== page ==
The shadow home secretary David Davis today announced his resignation as an MP, in order to force a by-election in his Yorkshire seat of Haltemprice and Howden and spark a major national debate over the government's "relentless erosion" of civil liberties.
His move has reportedly been provoked by yesterday's narrow victory in the Commons for government plans to permit the detention of suspects for up to six weeks without charge, and his expectation that the government will use the Parliament Act to force the change through the House of Lords.
Mr Davis has said that he will fight for re-election on the issue of civil liberties alone, and on those grounds the Liberal Democrats have said they will not put up a candidate against him.
Labour have yet to declare whether they will field a candidate, but given the government's actions over the extension of detention without charge it would appear extremely cowardly not to stand against Mr Davis and join the debate.
The Lib Dems came second in the seat in the 2005 general election, only 5,116 votes behind Mr Davis. Labour came a distant third.
Speaking outside parliament, Davis said he wanted to take a stand against Gordon Brown's "relentless erosion" of long-held rights.
He cited the gradual erosion of the "right not to be imprisoned by the state without charge or reason", the proposed "intrusive identity card system", the proliferation of CCTV cameras and the creation of "a database State, opening up our private lives to the prying eyes of official snoopers and exposing our personal data to careless civil servants and criminal hackers".
"I will argue in this by-election against the slow strangulation of fundamental British freedoms by this government," he told reporters outside Parliament.
EU's 'Big Brother' database
One clear example of the problem, which should therefore form a major part of Mr Davis's campaign in addition to the issue of detention without charge, is the looming Communications Data Bill, announced in Gordon Brown's recent preview of November's Queen's Speech.
The Bill is designed to create what The Times back in May called a "'Big Brother' database for phones and e-mails", by permitting the collection and retention of records relating to every phone call made and e-mail sent.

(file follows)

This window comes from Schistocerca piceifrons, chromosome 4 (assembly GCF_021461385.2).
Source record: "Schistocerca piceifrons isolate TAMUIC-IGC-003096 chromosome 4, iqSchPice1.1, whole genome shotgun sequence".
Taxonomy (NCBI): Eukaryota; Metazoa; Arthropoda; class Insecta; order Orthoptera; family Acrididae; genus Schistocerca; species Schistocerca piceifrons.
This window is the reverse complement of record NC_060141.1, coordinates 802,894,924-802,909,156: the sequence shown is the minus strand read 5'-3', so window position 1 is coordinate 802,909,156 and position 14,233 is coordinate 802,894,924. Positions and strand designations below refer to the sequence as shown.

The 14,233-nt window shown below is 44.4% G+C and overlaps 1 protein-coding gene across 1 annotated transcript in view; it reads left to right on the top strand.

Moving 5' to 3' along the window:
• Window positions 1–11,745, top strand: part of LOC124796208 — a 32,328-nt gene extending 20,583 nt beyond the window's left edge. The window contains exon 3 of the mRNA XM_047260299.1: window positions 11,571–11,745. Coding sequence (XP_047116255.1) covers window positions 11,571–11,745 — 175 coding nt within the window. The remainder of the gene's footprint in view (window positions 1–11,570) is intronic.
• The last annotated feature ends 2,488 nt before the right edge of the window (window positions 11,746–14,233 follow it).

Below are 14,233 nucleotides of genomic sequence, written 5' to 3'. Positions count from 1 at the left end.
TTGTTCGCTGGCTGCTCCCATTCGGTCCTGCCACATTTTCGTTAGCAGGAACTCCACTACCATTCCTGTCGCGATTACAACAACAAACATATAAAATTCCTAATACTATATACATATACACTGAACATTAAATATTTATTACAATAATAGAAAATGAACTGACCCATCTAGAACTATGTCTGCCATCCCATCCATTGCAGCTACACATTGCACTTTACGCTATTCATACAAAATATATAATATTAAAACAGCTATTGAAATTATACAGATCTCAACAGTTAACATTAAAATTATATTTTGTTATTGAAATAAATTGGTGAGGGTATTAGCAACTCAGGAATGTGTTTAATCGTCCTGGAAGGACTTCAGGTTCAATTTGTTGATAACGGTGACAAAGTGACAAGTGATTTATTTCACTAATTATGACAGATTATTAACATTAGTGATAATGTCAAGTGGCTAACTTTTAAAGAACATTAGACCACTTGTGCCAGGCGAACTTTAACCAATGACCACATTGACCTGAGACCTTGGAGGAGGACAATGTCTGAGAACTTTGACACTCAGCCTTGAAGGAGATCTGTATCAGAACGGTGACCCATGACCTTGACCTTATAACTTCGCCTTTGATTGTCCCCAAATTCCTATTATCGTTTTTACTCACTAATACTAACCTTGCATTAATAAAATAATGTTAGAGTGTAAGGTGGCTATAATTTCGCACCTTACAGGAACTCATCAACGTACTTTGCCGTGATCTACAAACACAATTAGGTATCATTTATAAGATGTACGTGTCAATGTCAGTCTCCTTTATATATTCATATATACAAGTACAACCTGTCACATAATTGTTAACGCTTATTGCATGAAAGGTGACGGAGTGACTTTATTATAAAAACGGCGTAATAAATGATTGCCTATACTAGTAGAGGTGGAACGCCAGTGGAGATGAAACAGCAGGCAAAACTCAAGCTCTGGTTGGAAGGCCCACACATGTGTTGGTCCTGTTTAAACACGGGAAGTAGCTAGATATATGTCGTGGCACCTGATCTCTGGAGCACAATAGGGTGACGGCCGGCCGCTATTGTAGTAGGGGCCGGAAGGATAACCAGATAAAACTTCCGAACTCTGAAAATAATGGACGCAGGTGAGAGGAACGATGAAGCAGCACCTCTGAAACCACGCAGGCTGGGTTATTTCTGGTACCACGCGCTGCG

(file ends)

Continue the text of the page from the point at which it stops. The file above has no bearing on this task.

However the fundamental purpose of the Bill is to "Transpose EU Directive 2006/24/EC on the retention of communications data into UK law", confirming that it is the European Union rather than our own government that is the chief architect of the plan.
EU role in erosion of liberties
The EU's hand in this proposed major new pillar of that "database State" should come as no surprise, as Brussels institutions have long been active behind the scenes in many of the erosions of civil liberties to which Mr Davis refers in his resignation statement.
As far back as 2002, the late Hugo Young writing in The Guardian was lamenting the erosion of Habeas Corpus as a result of the EU Arrest Warrant (EAW), which he described as a "sinister overreach".
Not just a means to combat terrorism, as it was spun on its rapid revival after the September 2001 terrorist attacks in America, the EAW in fact applies to to every crime carrying a sentence of 12 months or more.
It can be used to extradite British citizens to other EU member countries even for acts which are not considered crimes in this country, such as "xenophobia", and such vague charges as "swindling".
Yet standards of justice in many other EU member countries, as Hugo Young detailed in his article, are far from reliable.
On ID cards, my colleague Marc Glendening was as far back as 2003 and into 2004 pointing out the EU's role in encouraging and significantly funding the development of common identity cards.
This was advanced as part of the EU's drive to create what the European Commission in its 1997 criminal justice blueprint referred to as a "unified legal space", and subsequently gathered pace as a function of the EU's steady creation of a common borders and asylum policy.
In recent years the EU's activity in the field of criminal justice has grown significantly, and its interest in governing identity documents has since become more overt, by virtue of amendments included in the re-named version of the EU Constitution - now known as the Lisbon Treaty.
A proper debate
Commenting on the Communications Data Bill, David Davis was quoted in the Times article as saying: "Given [ministers’] appalling record at maintaining the integrity of databases holding people’s sensitive data, this could well be more of a threat to our security, than a support”.
Of course, it is just one example. But it is a major and approaching one that, by making it one of the high profile aspects of his campaign, his successful re-election could aim to see squashed.
While it's clear that our own government must carry much of the responsibility for the problems Mr Davis is concerned about, a proper debate about threats to civil liberties is simply not possible without acknowledging that the EU is also a big part of the problem.